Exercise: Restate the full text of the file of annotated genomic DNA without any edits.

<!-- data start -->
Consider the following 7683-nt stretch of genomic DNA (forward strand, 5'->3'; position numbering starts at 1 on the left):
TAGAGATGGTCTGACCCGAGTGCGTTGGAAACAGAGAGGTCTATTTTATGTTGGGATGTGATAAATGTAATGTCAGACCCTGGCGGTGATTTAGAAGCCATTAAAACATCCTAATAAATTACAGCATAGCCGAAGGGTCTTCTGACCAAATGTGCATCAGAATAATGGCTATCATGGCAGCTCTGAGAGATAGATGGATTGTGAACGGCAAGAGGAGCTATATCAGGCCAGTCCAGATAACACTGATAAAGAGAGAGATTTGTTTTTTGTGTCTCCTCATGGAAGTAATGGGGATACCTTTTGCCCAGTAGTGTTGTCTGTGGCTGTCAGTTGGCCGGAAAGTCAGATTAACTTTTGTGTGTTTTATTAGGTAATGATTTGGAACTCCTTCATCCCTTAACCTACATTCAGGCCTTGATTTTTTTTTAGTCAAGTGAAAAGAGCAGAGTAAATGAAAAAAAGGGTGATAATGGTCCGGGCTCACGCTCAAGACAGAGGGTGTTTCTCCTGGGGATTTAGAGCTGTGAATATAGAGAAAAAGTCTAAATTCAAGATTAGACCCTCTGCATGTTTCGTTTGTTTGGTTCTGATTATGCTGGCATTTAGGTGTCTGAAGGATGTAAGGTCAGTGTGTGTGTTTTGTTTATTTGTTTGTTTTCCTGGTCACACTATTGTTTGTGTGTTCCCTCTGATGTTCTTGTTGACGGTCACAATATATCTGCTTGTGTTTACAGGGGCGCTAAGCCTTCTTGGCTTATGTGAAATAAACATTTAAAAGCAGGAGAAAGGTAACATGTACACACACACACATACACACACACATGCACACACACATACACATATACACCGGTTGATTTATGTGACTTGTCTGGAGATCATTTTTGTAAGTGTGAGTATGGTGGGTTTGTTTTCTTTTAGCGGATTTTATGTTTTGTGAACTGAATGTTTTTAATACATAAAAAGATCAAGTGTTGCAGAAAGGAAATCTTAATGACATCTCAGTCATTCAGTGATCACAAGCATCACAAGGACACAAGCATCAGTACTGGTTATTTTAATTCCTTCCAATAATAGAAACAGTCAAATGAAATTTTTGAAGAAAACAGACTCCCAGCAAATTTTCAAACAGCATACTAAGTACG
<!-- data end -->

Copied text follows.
Consider the following 7683-nt stretch of genomic DNA (forward strand, 5'->3'; position numbering starts at 1 on the left):
TAGAGATGGTCTGACCCGAGTGCGTTGGAAACAGAGAGGTCTATTTTATGTTGGGATGTGATAAATGTAATGTCAGACCCTGGCGGTGATTTAGAAGCCATTAAAACATCCTAATAAATTACAGCATAGCCGAAGGGTCTTCTGACCAAATGTGCATCAGAATAATGGCTATCATGGCAGCTCTGAGAGATAGATGGATTGTGAACGGCAAGAGGAGCTATATCAGGCCAGTCCAGATAACACTGATAAAGAGAGAGATTTGTTTTTTGTGTCTCCTCATGGAAGTAATGGGGATACCTTTTGCCCAGTAGTGTTGTCTGTGGCTGTCAGTTGGCCGGAAAGTCAGATTAACTTTTGTGTGTTTTATTAGGTAATGATTTGGAACTCCTTCATCCCTTAACCTACATTCAGGCCTTGATTTTTTTTTAGTCAAGTGAAAAGAGCAGAGTAAATGAAAAAAAGGGTGATAATGGTCCGGGCTCACGCTCAAGACAGAGGGTGTTTCTCCTGGGGATTTAGAGCTGTGAATATAGAGAAAAAGTCTAAATTCAAGATTAGACCCTCTGCATGTTTCGTTTGTTTGGTTCTGATTATGCTGGCATTTAGGTGTCTGAAGGATGTAAGGTCAGTGTGTGTGTTTTGTTTATTTGTTTGTTTTCCTGGTCACACTATTGTTTGTGTGTTCCCTCTGATGTTCTTGTTGACGGTCACAATATATCTGCTTGTGTTTACAGGGGCGCTAAGCCTTCTTGGCTTATGTGAAATAAACATTTAAAAGCAGGAGAAAGGTAACATGTACACACACACACATACACACACACATGCACACACACATACACATATACACCGGTTGATTTATGTGACTTGTCTGGAGATCATTTTTGTAAGTGTGAGTATGGTGGGTTTGTTTTCTTTTAGCGGATTTTATGTTTTGTGAACTGAATGTTTTTAATACATAAAAAGATCAAGTGTTGCAGAAAGGAAATCTTAATGACATCTCAGTCATTCAGTGATCACAAGCATCACAAGGACACAAGCATCAGTACTGGTTATTTTAATTCCTTCCAATAATAGAAACAGTCAAATGAAATTTTTGAAGAAAACAGACTCCCAGCAAATTTTCAAACAGCATACTAAGTACG